My ninth pick in the Hanspostcard TV Show Draft is a show that consistently made me laugh out loud – Arrested Development. I know going into this blog that it was a show that not everyone “gets.” I recall going to work raving about the show and how much I laughed at it. I encouraged others to watch it. Some got it and most didn’t.
In almost everything you read about the show, it is referred to as “a cult classic.” To a degree, I guess that may be true. I remember how giddy I got when a couple people in my sleep program also were big fans of the show. We were constantly quoting it in class as many stared at us like we were freaks. Maybe we were.
Before continuing, let me say that I chose this show based on the 3 seasons that aired on Fox. I am aware that years later, two more seasons were produced by Netflix (where you can see the entire 5 seasons). As a fan of the show, I watched the two additional seasons, and while there were some funny moments, and while I loved seeing the return of the cast/characters, it lacked so much of what the first three seasons had. That being said, let’s move on …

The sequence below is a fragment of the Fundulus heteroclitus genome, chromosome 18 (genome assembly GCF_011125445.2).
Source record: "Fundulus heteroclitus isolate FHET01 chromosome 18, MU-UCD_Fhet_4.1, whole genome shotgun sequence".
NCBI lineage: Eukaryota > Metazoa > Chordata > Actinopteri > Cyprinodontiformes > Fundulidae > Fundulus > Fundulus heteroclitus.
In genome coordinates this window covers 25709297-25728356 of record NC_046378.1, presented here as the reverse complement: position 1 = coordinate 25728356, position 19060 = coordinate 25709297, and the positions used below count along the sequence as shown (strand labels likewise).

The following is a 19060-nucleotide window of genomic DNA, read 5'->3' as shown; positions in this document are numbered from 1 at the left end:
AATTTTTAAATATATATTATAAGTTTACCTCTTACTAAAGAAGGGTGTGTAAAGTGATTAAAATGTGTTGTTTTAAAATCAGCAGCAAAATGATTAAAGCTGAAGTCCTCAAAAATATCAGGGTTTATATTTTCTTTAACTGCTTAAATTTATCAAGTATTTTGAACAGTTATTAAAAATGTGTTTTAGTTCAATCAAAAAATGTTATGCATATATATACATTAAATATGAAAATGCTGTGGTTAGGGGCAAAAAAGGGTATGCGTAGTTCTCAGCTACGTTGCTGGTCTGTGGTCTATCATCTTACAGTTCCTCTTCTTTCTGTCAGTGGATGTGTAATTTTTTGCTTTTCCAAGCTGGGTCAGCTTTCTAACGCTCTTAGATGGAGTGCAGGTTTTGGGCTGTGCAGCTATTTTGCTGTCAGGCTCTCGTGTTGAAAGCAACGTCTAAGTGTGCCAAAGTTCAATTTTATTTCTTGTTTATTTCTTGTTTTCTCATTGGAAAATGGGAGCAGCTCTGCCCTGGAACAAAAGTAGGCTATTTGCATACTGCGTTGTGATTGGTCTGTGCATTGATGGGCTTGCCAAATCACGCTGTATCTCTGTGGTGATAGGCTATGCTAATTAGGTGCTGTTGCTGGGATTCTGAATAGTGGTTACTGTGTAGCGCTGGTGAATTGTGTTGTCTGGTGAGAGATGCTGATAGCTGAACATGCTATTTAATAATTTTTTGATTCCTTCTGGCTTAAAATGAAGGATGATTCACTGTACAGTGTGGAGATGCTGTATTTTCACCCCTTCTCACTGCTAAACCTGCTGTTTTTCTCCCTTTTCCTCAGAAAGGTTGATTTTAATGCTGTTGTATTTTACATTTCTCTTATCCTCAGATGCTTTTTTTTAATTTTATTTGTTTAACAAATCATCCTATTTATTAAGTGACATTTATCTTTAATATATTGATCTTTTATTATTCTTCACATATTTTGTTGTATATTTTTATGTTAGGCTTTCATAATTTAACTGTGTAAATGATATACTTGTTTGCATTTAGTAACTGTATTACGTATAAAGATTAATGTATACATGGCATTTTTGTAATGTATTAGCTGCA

Ask me the question, “Just why is Arrested Development so good?” or “What makes the show so funny?” and I cannot give you an answer. In preparing to write this, I did a Google search of those questions. There were many Reddit forums and fan sites that come up with personal opinions about it, but none of them really has a solid answer. After all, “comedy is subjective.”
The Origins of the Show
In 2002, Actor/Director Ron Howard had the idea to create a TV comedy that would involve using handheld cameras and shoot sort of like reality TV. It was to have a look of a documentary, yet be a comedy. NBC’s The Office was shot this way and often referred to as a “mock-umentary.”